In a statement, Australian Foreign Minister Julie Bishop said: "That a sophisticated weapon belonging to the Russian Army was dispatched and used to shoot down a civilian aircraft should be of grave international concern. We are discussing these findings with our partners and considering our options."
Ultimately, any suspects identified and charged will be prosecuted in Dutch courts -- if they can be arrested and brought to trial.
Of the 298 people killed, 196 were Dutch, 42 were Malaysian and 27 were Australian.
Ukrainian President Petro Poroshenko said in a Facebook post that he would "do everything possible to ensure that the actions of the Russian Federation as a state which supports terrorism get an appropriate assessment" in the International Court of Justice.
Dutch Prime Minister Mark Rutte cut short a visit to India so he could chair a Cabinet meeting to discuss the findings.
Piet Ploeg, a member of a foundation for victims' relatives, said the Dutch government should not consider legal steps against Russia.
Belgian Foreign Minister Didier Reynders urged all countries to cooperate fully with the investigation "so that those responsible can be brought to justice."
Associated Press writer Vladimir Isachenkov in Moscow contributed.
Accusations and Threats, but Where Are the Facts?
-- Russia Challenges West on Truth
(March 22, 2018) -- From the MH17 case to chemical attacks in Syria to the Skripal poisoning, the West only throws accusations against Russia without giving any proof, the Russian Foreign Ministry said, adding that such an approach "will not work."
Russia 'Absolutely' Rejects Dutch & Aussie
Accusations It's Responsible for MH17 Downing
(May 25, 2018) -- Moscow has rejected any involvement in the crash of flight MH17 in Ukraine after the Netherlands and Australia declared Russia "responsible" for the deployment of a BUK missile system that downed the jet in 2014.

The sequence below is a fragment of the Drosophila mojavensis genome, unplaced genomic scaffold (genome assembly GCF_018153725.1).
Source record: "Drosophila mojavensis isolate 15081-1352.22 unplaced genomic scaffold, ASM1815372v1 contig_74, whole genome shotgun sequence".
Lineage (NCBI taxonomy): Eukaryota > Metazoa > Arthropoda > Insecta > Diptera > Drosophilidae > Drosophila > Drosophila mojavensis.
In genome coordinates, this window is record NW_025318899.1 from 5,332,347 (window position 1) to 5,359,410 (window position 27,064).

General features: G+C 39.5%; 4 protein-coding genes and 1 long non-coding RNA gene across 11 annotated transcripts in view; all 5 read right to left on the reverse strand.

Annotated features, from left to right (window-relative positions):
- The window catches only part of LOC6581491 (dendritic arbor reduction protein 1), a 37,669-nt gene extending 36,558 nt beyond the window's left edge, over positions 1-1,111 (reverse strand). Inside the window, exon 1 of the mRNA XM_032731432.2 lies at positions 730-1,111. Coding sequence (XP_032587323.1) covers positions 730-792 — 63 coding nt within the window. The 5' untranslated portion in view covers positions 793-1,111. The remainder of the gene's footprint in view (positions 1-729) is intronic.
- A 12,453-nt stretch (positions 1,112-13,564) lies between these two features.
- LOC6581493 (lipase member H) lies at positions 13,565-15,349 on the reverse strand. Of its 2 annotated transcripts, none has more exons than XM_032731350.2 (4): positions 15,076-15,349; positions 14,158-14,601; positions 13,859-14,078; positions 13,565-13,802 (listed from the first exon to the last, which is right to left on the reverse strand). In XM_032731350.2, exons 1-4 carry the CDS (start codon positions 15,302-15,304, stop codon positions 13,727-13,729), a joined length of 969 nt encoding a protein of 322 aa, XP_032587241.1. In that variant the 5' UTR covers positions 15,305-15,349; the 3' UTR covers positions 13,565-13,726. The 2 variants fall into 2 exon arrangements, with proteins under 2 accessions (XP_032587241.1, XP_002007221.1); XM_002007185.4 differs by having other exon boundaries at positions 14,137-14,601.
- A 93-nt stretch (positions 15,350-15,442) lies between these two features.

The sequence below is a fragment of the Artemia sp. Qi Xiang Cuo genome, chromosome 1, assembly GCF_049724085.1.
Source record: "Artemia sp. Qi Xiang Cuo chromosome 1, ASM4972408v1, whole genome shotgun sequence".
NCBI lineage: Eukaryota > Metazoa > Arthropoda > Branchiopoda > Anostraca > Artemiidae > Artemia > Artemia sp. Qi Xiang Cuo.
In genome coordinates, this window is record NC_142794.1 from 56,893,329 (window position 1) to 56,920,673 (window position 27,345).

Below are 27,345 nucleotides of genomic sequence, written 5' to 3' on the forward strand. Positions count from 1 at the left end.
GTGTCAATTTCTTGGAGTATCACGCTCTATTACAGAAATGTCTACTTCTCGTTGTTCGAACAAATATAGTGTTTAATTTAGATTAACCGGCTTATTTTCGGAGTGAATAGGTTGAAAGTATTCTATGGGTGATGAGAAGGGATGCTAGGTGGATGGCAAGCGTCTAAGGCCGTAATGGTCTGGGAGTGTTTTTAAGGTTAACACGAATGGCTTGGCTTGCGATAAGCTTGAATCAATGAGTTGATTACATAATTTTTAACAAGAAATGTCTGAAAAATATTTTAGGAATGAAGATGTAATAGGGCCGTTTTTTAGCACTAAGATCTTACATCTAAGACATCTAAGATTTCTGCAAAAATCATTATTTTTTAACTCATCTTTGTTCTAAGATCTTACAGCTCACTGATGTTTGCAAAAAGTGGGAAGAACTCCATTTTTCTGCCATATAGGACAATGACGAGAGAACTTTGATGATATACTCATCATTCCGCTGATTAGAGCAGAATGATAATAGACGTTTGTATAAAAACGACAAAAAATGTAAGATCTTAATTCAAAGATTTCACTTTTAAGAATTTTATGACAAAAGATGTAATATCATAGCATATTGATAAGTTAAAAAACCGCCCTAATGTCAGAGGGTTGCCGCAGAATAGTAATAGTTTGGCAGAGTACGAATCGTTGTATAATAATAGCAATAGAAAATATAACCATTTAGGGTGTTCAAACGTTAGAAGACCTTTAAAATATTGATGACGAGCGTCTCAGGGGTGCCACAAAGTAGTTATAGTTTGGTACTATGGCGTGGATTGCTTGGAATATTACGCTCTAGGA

Moscow neither accepts nor trusts the results of an international investigation into the MH17 crash as it was not allowed to take part in it, according to the Russian president's spokesman Dmitry Peskov.
"Of course, without being able to be a full participant, Russia does not know to what extent the results of this work can be trusted," he said.
Peskov echoed the position of the Russian president Vladimir Putin who earlier said that, although Ukraine was included in the probe, Russia was barred from participating in establishing the truth.
Asked if he can confirm that Russia vehemently denies any involvement in the MH17 downing, Peskov replied "absolutely."
Earlier on Friday, Amsterdam and Canberra said Russia is "responsible for its part in the downing of flight MH17" following a Thursday press conference of the Dutch-led International Investigation Team (JIT). The latter concluded that a BUK missile system from a Russian 53rd brigade was transported to eastern Ukraine and used to down the passenger plane with more than 300 people onboard. The system was then said to have returned to Russia.
"The [Dutch] government is now taking the next step by formally holding Russia accountable," Dutch Minister of Foreign Affairs Stef Blok said in a statement. However, the Russian military earlier said that not a single weapons system crossed the border.
MH17 Tragedy May Be Used to Achieve Political Goals
The country's Foreign Minister Sergey Lavrov stressed that Moscow would not reject closer cooperation on the MH17 probe, but only if the data it provides is included as well. He also compared the case with the Skripal scandal, in which London made groundless allegations and pinned the blame on Moscow, but failed to provide any proof.
"If our partners have decided to speculate on this case, when it comes to the most serious human tragedy, the death of hundreds of people, to achieve their political goals, I leave it on their conscience," Lavrov said.
Despite the JIT claiming that it conducted a separate probe, it did not move any further than the British investigative group Bellingcat -- some reports of which came under fire and were refuted by Russian activists. Among other flaws in the earlier Bellingcat claims was the assertion that the Ukrainian Army had no Buk systems in the conflict area. However, in a countering statement, Russian activists presented reports from the Ukrainian media itself showing Buk missiles in the area prior to the downing of the plane.
Bellingcat's online investigations have previously raised questions regarding their accuracy. After the group's founder, Eliot Higgins, published one of his reports on Syria, he was asked to discuss his findings with prominent MIT physicist Theodore Postol. However, the blogger declined the debate and insulted the scientist, triggeringan avalanche of criticism on Twitter.